Cricklewood

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Post to the north Brent Cross

Post to the east Child's Hill

Post to the west Dollis Hill Paddock

Post to the south Cricklewood

Brent Marshalling Yard
One of the longest in London. 1950. 25,000 wagons a week
Signal Boxes went out of use on completion of re-signalling scheme in 1983.  Typical Midland Railway style - "triangular" inserts in top of windows, and many retain Midland Railway style finials on roof ends. Brent No. 1 & Brent No. 2 controlling Brent Yard and junctions to and from Midland and South West Junction Railway connecting with North London line at Acton Wells Junction, this giving Midland Railway round London access to south.  Between boxes typical Midland Railway 8-post signal gantry some with Midland Railway finials on top.  Best view from footbridge complex at Staples Corner

Brent Terrace
Railway workers cottages – on a narrow strip of land beside the railway, backs to the road and front doors to the railway line, in a single long row, a less sociable layout than those west of the railway
Campion/Needham/Johnstone/Midland/Gratton Terraces
Midland Railway housing and Institute.  1860s. Immediately to the North, tucked away between main road and railway. c19 in parallel rows of simple two-storeyed brick terraces, with back yards to service roads, and front doors opening onto paths with gardens beyond. Some of the gardens are arranged as communal spaces, others are individual tiny enclosures of delightful variety. Allotments beyond.

Cheviot Gardens
Claremont Baptist Free Church. Laing, builders, gave the site.  1931. By C. W.B. Simmonds. 

Claremont Road
Clitterhouse Farm buildings. 19th farmhouse.
Two old Handley Page hangars 1914-70. With Belfast timber roof trusses  
Fields, first taken for the airport, are now football pitches fringed by stolid brick council housing begun by Hendon after the First World War
1 former Handley Page aircraft works. Polite painted brick.  One-storey frontage to the road hiding a long row of roof-lit workshops behind.
Cricklewood Trading estate, 1914 for aircraft and munitions
Express Dairy Co Bottling Plant. Gone. Was a straggle of cream painted buildings, opened in the late 19th and much added to.
Whitefield School. Long three-storeyed ranges with shallow pitched roofs and blue and white trim, the result of the Borough of Bamet's recladding and enlargement in 1993-5 of a secondary school opened in 1954 and extended in 1967 and 1991.
Cricklewood bus garage. First motor garage of London General Omnibus Co. 1909 extended but the original small garage building backs on to Edgeware Road.

Cricklewood
Cricklewood straddles the Bamet-Brent boundary along Edgware Road. After the railway arrived, the rural hamlet within the parish of Hendon developed into a late c 19 suburb, which became the terminus of the trams from London, which ran along the Edgware Road. Superior late c19 residential parts lie to the west in Brent, industrial and working-class areas to the East. They grew around the extensive Midland Railway sidings and marshalling yards North of the station (now largely redeveloped), and by the 1930s Cricklewood was Hendon's main centre of industry.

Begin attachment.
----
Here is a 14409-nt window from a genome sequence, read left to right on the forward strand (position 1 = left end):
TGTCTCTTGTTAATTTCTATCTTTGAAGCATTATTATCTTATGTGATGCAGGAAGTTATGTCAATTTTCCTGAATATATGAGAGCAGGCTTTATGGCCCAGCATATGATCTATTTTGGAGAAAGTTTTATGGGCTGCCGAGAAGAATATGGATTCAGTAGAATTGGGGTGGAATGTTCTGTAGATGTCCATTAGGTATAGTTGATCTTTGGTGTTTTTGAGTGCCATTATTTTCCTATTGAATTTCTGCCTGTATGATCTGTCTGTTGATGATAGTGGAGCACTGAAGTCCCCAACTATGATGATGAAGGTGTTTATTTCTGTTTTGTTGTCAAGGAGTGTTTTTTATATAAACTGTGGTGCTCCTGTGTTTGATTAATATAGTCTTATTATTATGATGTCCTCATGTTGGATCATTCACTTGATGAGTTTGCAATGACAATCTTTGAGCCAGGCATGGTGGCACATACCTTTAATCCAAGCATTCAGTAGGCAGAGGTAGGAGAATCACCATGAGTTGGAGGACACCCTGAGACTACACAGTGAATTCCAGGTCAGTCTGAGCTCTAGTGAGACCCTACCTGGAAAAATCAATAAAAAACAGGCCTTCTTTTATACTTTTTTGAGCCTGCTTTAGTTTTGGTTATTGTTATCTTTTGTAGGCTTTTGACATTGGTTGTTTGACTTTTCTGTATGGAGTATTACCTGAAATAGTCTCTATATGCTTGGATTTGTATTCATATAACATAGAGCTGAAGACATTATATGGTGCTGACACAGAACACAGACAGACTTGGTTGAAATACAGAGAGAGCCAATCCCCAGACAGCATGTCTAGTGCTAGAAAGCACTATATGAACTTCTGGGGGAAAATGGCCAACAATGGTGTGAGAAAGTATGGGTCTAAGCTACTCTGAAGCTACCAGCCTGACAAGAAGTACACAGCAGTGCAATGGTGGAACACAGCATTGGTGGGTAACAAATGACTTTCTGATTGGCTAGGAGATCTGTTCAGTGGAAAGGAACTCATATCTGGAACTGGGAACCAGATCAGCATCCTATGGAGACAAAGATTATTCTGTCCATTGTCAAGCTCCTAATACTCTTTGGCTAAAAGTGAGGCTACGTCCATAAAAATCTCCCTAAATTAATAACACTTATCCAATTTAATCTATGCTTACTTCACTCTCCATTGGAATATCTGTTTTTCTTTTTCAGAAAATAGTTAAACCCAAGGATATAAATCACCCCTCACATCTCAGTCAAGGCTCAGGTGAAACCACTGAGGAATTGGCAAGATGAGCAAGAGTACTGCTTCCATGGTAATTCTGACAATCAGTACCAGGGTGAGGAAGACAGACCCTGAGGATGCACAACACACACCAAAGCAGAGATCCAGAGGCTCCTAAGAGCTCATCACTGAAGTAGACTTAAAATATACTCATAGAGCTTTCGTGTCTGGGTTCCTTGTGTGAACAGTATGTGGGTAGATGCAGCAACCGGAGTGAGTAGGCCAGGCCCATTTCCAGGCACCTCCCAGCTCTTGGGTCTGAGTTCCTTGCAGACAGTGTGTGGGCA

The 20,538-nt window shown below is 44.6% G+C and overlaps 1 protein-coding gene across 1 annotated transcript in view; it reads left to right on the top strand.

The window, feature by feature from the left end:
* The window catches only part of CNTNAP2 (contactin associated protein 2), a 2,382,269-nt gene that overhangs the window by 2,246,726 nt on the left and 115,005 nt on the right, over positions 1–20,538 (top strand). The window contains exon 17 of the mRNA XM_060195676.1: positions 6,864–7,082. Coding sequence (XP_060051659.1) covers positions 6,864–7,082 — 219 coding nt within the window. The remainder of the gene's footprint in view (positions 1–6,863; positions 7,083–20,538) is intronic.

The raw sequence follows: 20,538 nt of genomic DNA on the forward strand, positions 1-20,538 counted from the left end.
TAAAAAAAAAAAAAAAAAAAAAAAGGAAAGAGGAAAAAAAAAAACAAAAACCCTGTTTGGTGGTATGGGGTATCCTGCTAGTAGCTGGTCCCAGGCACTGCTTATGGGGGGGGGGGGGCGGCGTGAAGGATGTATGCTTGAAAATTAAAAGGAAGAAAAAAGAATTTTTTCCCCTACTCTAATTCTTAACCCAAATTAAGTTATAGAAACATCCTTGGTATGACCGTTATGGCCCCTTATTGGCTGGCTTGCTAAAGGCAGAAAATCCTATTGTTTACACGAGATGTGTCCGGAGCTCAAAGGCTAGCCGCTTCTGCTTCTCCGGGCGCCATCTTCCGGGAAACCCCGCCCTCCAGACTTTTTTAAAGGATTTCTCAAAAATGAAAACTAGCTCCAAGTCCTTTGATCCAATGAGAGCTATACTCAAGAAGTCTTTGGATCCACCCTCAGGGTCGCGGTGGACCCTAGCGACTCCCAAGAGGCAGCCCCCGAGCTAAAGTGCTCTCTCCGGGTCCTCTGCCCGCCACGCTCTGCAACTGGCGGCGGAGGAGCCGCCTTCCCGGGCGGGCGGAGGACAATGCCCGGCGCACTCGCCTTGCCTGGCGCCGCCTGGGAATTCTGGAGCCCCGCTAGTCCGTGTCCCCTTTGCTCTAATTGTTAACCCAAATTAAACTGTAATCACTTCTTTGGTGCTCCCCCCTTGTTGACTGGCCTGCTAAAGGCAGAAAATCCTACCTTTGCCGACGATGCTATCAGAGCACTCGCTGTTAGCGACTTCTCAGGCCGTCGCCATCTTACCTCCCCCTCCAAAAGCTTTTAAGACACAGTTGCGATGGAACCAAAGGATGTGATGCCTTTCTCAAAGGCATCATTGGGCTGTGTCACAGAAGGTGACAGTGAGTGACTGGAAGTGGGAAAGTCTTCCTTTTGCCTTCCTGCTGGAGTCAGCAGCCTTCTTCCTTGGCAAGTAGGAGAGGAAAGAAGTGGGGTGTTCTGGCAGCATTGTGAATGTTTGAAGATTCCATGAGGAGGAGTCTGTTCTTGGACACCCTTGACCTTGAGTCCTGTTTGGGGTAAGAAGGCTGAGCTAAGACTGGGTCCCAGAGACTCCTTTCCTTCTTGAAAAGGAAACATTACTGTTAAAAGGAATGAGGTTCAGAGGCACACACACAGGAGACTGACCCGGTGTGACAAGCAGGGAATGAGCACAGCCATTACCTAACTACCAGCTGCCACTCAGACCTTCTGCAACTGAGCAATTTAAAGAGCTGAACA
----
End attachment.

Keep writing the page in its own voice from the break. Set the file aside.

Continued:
Name means an irregularly shaped wood. ‘Crikeilwode’ 1294, ‘Crikeledewod’ 1321, ‘Crykyl Wood’ 1509, ‘Krickle Wood’ 1754, that is 'the wood with indented outline', from Middle English ‘crikeled’ and ‘wode’. Even today the large open space here has a very irregular shape.
Admiralty Citadel built in 1933 and used in Falklands War
Cricklewood skating rink 
Bentley Cars built in Cricklewood 1919-1931.
Dubreq Co. made the Stylophone electronic organ here 1960s/1970s.
Grunwick and the Battle of Grunwick 1977

Edgeware Road
Shelmerdine & Mulley Ltd.  Service station includes the only remaining building of Cricklewood locomotive depot.
Smith Industries 1904. By Acton/Cricklewood Railway Line Clock Co but then lots of others things including aircraft instruments. Railway spur built at that time
Delaney Galley making heaters for coaches and commercial vehicles and cars and heat transfer equipment for aircraft 90 of heaters to Fords
Turnpike marker In front of 3/4 Gratton Terrace, ‘London 4, Watford 10. n the Edgware - Kilburn Turnpike, opened 1711. Early 19th century cast iron, V-shaped, round headed, marked ‘Hendon Parish’.

Pennine Drive
An intrusion of middle-class Hendon. With other houses on the estate this is a Laing one of their earliest London housing developments on the site of Handley page’s short-lived Cricklewood Airport. Prim brick semis symmetrically laid out in concentric ovals
Handley Page. Began aircraft production in 1912. Airfield 1912-29 with London to Paris flights in 1919. First air passenger fatalities when an aircraft crashed into a house. Halifax bombers in the Second World War.

Railway
Cricklewood signal box
Brent Junction between Child's Hill and Welsh Harp Stations line 1867 by Midland and South West Junction Railway from Acton Wells


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